Problems with the premiere: The dispute around the date of the premiere goes back to White, who did not substantiate it. Michael Druskin gives the date as the 24 January 1909 for the Scherzo and the 9 January 1910 for Fireworks, but he does not say where he gets his dates from. Schneider, who made the difference in dates into a topic of discussion, supports the belief, as it cannot be gleaned explicitly from Strawinsky’s messages, that both works were performed on the same day. Now the following facts are certain: 1. Strawinsky received the commission for The Firebird in 1909; 2. The commission came from Diaghilev, who had heard his music; 3. According to Strawinsky, both works were performed during the winter of 1908/09; 4. Strawinsky had only spoken of the fact that in this winter (he was referring to the winter following the year of Rimsky-Korsakov’s death, so 1908/09) both pieces were a) played for the first time in Siloti concerts, and b) the day of this performance became an important date for the entire future of his career, because his relationship to Diaghilev had begun here. Strawinsky speaks in the singular, referring to both pieces as having been in a single performance and to a single day; however, he is not necessarily talking about a public performance. It is now known that Siloti also arranged concerts that were not public, comparable to the French auditions in the 19th Century. Many works from Strawinsky’s French period were given performances in the private circle of Princess Polignac, which Strawinsky found pleasantly touching. Siloti therefore, on 6th February in the presence of invited guests (among them Diaghilev) and with the particular intention of promoting Russian music, would have played through both of these pieces by the young Strawinsky. Druskin is presumably referring to one of the subsequent public performances. In his correspondence with Schott, Siloti announced that he wanted to perform Fireworks at his house in the winter (he means the winter of 1909/10, because the letter is dated from 9th June. That would probably have been 9th January 1910, which Druskin gives as the date of the premiere.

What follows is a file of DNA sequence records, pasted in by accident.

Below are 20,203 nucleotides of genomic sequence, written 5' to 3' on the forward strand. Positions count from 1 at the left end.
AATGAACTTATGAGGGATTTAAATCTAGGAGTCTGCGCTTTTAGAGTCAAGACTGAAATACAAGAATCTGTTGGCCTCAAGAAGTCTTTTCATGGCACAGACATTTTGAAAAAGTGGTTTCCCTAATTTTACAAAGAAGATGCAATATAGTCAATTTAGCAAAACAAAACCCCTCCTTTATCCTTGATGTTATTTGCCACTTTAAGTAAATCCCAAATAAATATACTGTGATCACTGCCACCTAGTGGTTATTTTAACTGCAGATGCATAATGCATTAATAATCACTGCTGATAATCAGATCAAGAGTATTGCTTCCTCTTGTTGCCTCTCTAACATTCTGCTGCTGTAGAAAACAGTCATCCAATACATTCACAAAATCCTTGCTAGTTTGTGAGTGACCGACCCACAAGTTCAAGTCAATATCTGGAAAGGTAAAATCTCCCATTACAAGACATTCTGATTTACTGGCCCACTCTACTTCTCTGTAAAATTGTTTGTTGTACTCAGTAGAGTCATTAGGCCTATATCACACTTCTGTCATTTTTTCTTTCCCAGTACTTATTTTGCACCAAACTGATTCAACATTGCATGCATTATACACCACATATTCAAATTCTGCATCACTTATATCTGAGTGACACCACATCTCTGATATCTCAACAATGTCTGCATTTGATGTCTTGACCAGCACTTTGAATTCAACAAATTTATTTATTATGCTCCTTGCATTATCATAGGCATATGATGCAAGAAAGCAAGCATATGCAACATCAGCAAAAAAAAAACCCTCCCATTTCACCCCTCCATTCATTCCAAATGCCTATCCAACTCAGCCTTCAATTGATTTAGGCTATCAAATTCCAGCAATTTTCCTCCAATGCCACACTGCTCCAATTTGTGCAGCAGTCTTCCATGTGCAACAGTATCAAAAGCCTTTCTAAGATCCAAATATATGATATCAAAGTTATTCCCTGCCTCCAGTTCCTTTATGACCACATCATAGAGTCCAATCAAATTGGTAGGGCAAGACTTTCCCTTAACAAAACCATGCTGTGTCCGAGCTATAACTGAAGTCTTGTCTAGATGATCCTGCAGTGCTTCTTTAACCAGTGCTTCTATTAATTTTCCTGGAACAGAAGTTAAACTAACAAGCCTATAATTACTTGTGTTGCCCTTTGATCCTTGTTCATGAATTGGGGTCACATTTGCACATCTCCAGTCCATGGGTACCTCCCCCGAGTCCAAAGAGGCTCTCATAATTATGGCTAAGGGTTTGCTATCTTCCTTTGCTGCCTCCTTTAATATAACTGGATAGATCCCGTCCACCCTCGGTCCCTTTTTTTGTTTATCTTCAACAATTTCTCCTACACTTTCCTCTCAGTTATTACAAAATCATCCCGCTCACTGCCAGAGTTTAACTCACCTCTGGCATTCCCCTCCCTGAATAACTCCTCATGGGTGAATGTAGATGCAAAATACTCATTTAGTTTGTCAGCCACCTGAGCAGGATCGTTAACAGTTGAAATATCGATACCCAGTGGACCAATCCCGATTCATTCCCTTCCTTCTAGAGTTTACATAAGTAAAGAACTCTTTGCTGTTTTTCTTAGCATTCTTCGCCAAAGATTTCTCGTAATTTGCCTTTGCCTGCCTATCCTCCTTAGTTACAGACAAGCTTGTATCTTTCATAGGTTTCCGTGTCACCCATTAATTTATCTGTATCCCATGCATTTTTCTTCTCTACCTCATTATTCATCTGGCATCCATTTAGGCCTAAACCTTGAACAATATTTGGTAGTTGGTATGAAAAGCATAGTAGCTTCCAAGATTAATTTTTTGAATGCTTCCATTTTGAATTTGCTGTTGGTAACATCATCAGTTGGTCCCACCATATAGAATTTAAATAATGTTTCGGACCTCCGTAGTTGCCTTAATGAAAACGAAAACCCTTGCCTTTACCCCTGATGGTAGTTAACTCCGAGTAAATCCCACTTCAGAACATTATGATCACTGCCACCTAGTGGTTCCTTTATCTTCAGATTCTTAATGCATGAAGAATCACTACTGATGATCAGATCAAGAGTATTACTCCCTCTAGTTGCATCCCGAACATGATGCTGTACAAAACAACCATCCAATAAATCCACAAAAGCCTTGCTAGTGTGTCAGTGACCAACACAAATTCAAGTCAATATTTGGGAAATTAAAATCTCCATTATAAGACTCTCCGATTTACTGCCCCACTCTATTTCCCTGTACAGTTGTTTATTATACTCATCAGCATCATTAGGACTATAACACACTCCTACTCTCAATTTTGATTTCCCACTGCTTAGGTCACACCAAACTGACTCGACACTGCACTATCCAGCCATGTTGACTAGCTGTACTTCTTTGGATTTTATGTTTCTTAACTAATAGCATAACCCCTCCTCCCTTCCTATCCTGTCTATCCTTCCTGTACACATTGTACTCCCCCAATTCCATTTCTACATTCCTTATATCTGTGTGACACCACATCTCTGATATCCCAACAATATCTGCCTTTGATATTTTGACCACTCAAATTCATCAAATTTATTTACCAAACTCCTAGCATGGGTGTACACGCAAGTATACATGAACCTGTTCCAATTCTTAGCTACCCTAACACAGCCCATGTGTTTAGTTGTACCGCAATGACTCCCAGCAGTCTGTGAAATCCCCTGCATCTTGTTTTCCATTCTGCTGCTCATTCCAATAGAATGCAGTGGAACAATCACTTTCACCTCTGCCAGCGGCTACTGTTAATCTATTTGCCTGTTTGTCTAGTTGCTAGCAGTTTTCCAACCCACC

First performance: The date of the première, 6th February 1909 in St. Petersburg with the Orchestra of the Siloti-Concerts under the direction of Alexander Siloti, is not entirely undisputed. There may have been a private performance before this. A further public performance is registered for 9th January 1910.